Friday, May 3, 2013

April Numbers More Sluggish Than March

Photograph copyright 2013 by P-G Matuszak. All rights reserved.

Many myopic Keynesian economists lauded March's drop in unemployment when it fell to a still dismal 7.6% U3 figure.

The US Bureau of Labor Statistics calculated April U3 unemployment at 7.5%.

However, the tenth of a percent drop is not the good news some may wish you to believe.

The workforce participation rate also fell slightly; but not enough to adjust it down a full tenth of a point. It remains reported at 63.3%. Only about 58% of the US population is considered of "working age". Of that, only 63.3% of the people are considered to be willing and capable of work. That means only 63.3% of 58.6% of the population has a job or has looked for one in the past 4 weeks. That means only 37.1% of  the total population is considered part of the workforce. 7.5% of them are unemployed, but looking for work. That means 34.3% of the US population is supporting 65.7%.

To see how that translates to "real unemployment", compare last month's numbers as reported versus if the WPR was the same today as it was in December 2008. 

That is diametrically opposed to the American Dream of self-sufficiency, independence, and reaping what one sows.

That is not the worst news. The worst news is that the down-tick in U3 unemployment translates to an uptick in U6 unemployment. It jumped dramatically from 12.5% to 13.9%.

Average work hours dropped .2 hours a week to 34.4. That is just 4.4 hours over the full-time threshold of 30 hours.

Most of the 165,000 "jobs created" were part-time jobs. Due to the taxes created by the PPACA, also known as "Obamacare", many small businesses, retail stores, and food service companies reduced employee hours to less than 30 per week. To cover operating hours, they hired part-time people to work 15-20 hours per week. That caused the U3 unemployment to drop. However, it means people are working fewer hours per week.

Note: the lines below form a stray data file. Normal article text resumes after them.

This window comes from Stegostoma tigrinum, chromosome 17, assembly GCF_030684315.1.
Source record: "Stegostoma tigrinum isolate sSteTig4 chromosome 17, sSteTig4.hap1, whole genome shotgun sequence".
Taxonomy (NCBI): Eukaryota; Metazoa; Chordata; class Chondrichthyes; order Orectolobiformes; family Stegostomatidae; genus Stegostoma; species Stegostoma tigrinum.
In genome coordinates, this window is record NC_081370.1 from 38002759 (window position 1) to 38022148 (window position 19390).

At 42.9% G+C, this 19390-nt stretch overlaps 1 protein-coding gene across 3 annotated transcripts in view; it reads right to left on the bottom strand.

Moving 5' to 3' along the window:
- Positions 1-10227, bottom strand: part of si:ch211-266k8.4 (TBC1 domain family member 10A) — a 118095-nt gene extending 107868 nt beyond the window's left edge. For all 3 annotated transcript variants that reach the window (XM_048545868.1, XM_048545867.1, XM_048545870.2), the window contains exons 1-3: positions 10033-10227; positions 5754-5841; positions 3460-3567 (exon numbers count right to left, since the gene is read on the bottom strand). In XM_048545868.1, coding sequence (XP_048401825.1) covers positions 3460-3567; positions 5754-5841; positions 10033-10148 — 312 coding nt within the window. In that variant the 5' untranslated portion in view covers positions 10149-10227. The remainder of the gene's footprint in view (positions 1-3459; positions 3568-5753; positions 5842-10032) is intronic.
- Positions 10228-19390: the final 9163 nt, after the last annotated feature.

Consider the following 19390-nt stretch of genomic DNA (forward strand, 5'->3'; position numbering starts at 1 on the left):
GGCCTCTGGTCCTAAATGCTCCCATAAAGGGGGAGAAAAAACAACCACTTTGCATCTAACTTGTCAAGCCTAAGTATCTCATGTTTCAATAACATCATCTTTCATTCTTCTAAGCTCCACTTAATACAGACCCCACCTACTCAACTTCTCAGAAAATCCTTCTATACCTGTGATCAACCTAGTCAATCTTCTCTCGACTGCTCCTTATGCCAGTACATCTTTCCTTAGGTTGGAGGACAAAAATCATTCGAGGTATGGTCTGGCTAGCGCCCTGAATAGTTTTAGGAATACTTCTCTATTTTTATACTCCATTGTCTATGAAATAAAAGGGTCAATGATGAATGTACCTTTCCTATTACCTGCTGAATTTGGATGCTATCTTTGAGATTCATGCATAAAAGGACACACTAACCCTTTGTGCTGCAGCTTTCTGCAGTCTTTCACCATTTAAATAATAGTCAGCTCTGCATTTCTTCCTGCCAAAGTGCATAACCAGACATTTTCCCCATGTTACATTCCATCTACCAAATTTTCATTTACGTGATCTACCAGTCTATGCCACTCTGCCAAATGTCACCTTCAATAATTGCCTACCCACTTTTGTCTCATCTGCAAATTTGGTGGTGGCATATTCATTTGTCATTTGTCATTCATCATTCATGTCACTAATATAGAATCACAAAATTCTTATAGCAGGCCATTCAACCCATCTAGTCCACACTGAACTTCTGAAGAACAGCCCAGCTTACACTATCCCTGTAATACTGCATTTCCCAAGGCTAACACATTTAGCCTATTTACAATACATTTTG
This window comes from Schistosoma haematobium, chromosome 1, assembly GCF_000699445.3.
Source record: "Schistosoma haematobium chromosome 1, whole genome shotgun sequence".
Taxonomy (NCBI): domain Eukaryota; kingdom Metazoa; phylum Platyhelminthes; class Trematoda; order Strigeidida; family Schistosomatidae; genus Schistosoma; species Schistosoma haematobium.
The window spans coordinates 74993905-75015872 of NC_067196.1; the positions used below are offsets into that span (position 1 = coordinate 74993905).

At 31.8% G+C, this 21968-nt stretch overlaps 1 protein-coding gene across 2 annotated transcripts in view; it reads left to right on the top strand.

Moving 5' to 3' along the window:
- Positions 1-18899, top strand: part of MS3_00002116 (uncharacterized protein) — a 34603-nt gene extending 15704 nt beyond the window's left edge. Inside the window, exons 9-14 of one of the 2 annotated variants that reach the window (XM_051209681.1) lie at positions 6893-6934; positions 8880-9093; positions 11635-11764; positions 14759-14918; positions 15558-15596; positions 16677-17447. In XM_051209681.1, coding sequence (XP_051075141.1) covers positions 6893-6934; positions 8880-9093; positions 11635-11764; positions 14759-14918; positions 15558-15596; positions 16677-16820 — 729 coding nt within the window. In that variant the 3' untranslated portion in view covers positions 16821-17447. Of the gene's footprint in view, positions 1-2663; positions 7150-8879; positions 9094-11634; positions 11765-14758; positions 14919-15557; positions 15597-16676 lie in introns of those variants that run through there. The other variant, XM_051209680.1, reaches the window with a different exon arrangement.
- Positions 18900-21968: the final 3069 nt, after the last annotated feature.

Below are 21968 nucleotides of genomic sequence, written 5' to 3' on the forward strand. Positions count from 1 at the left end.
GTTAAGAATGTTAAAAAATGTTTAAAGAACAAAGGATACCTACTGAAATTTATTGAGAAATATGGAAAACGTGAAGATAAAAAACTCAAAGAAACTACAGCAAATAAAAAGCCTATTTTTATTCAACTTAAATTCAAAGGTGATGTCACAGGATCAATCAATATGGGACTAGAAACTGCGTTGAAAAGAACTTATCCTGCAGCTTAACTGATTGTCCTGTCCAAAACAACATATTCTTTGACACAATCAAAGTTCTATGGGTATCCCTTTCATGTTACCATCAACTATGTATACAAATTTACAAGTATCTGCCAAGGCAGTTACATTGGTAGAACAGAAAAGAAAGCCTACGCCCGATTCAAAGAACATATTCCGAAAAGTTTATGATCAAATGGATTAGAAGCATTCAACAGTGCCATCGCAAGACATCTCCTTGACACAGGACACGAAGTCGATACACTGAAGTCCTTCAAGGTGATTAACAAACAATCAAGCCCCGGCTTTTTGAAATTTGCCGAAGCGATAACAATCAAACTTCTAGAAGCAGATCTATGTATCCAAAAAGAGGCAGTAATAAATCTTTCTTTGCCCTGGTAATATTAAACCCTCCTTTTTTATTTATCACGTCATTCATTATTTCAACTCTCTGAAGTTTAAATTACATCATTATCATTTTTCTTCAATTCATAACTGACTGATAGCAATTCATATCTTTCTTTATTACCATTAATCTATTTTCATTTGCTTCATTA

To make those numbers worse, 31,000 of those "jobs created" were temporary jobs. Many such jobs last less than 90 days. They are not "permanent" or "long-term" employment. 

The average hourly wage dropped as well.

So, people are working fewer hours. Companies are cutting full-time positions to part-time. For every two positions cut to less than 30 hours, they are hiring another, at less than full-time. Those returning to work are making less an hour at part-time jobs. Those formerly in full-time positions are working fewer hours.

The formula produces a result of what Jimmy Carter called "malaise". When people consider inflation, increasing food costs, increasing fuel costs, and increasing health care costs, the result is anything but prosperity.

Under the current administration's promise of a "workers' paradise", the WPR should be higher than it was December 2008. Instead, it's lower. If the WPR was the same (not higher as promised) as December 2008 (65.8%), this is what the U3 and U6 numbers would look like today:

U3 unemployment -- 11.0%
U6 unemployment -- 15.9%
"real unemployment" (includes "marginally attached" who have searched for employment during the past 52 weeks.) -- 17.1%